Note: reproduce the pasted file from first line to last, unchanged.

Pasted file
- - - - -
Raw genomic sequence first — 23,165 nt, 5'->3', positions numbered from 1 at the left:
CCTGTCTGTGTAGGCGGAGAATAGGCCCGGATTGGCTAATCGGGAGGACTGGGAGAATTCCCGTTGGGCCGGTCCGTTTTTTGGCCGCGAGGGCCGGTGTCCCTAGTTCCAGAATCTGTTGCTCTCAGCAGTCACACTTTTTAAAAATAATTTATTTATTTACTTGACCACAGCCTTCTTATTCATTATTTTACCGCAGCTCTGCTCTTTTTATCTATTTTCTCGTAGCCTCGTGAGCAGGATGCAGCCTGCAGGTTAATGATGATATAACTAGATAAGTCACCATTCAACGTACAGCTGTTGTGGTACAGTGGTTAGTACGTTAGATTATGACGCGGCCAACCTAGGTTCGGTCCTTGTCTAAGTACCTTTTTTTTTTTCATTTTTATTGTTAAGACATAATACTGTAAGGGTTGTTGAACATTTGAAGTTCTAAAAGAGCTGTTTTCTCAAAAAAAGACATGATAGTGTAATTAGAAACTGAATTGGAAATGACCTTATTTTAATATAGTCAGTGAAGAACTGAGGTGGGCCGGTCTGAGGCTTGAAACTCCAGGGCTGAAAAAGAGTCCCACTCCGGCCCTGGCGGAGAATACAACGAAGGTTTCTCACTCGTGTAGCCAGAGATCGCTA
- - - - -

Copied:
Raw genomic sequence first — 23,165 nt, 5'->3', positions numbered from 1 at the left:
CCTGTCTGTGTAGGCGGAGAATAGGCCCGGATTGGCTAATCGGGAGGACTGGGAGAATTCCCGTTGGGCCGGTCCGTTTTTTGGCCGCGAGGGCCGGTGTCCCTAGTTCCAGAATCTGTTGCTCTCAGCAGTCACACTTTTTAAAAATAATTTATTTATTTACTTGACCACAGCCTTCTTATTCATTATTTTACCGCAGCTCTGCTCTTTTTATCTATTTTCTCGTAGCCTCGTGAGCAGGATGCAGCCTGCAGGTTAATGATGATATAACTAGATAAGTCACCATTCAACGTACAGCTGTTGTGGTACAGTGGTTAGTACGTTAGATTATGACGCGGCCAACCTAGGTTCGGTCCTTGTCTAAGTACCTTTTTTTTTTTCATTTTTATTGTTAAGACATAATACTGTAAGGGTTGTTGAACATTTGAAGTTCTAAAAGAGCTGTTTTCTCAAAAAAAGACATGATAGTGTAATTAGAAACTGAATTGGAAATGACCTTATTTTAATATAGTCAGTGAAGAACTGAGGTGGGCCGGTCTGAGGCTTGAAACTCCAGGGCTGAAAAAGAGTCCCACTCCGGCCCTGGCGGAGAATACAACGAAGGTTTCTCACTCGTGTAGCCAGAGATCGCTA